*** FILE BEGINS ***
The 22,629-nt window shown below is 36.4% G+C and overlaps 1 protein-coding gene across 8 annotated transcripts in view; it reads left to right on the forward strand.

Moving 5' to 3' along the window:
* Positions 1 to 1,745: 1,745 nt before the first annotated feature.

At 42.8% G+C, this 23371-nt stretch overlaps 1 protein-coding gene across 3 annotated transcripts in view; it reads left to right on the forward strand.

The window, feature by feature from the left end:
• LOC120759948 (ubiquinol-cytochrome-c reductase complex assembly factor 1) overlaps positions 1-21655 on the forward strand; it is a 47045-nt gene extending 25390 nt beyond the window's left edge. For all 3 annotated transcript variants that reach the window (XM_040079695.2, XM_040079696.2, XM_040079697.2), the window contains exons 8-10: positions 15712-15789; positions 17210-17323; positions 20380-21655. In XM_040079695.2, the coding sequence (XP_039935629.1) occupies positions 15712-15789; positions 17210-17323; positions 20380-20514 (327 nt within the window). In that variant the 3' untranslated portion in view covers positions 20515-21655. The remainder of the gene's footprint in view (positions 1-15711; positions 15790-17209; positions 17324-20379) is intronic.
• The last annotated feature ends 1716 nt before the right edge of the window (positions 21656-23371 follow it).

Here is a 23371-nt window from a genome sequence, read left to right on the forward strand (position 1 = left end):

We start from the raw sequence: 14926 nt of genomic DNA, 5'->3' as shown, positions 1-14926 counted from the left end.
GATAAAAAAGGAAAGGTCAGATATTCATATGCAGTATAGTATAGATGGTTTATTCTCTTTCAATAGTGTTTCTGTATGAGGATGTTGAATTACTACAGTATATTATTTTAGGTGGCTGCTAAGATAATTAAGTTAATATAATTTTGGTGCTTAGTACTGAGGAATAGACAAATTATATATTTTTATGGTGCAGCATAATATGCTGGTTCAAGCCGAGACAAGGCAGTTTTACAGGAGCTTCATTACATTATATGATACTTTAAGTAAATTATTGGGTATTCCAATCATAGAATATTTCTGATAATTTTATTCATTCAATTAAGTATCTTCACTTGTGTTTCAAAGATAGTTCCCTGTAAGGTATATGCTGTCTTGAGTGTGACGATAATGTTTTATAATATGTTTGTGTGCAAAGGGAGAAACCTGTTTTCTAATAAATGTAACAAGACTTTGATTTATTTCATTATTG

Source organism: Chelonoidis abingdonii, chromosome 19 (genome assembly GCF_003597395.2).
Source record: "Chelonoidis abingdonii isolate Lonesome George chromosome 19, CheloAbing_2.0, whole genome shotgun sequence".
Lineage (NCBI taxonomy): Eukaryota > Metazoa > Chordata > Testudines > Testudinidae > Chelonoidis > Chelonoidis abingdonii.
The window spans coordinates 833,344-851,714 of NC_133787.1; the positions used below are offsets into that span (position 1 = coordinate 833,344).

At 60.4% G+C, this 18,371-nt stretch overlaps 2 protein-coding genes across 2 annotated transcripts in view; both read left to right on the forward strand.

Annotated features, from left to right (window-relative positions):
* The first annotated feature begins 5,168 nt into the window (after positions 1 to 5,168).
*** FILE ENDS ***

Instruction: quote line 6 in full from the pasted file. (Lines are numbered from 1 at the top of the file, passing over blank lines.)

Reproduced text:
• LOC120759948 (ubiquinol-cytochrome-c reductase complex assembly factor 1) overlaps positions 1-21655 on the forward strand; it is a 47045-nt gene extending 25390 nt beyond the window's left edge. For all 3 annotated transcript variants that reach the window (XM_040079695.2, XM_040079696.2, XM_040079697.2), the window contains exons 8-10: positions 15712-15789; positions 17210-17323; positions 20380-21655. In XM_040079695.2, the coding sequence (XP_039935629.1) occupies positions 15712-15789; positions 17210-17323; positions 20380-20514 (327 nt within the window). In that variant the 3' untranslated portion in view covers positions 20515-21655. The remainder of the gene's footprint in view (positions 1-15711; positions 15790-17209; positions 17324-20379) is intronic.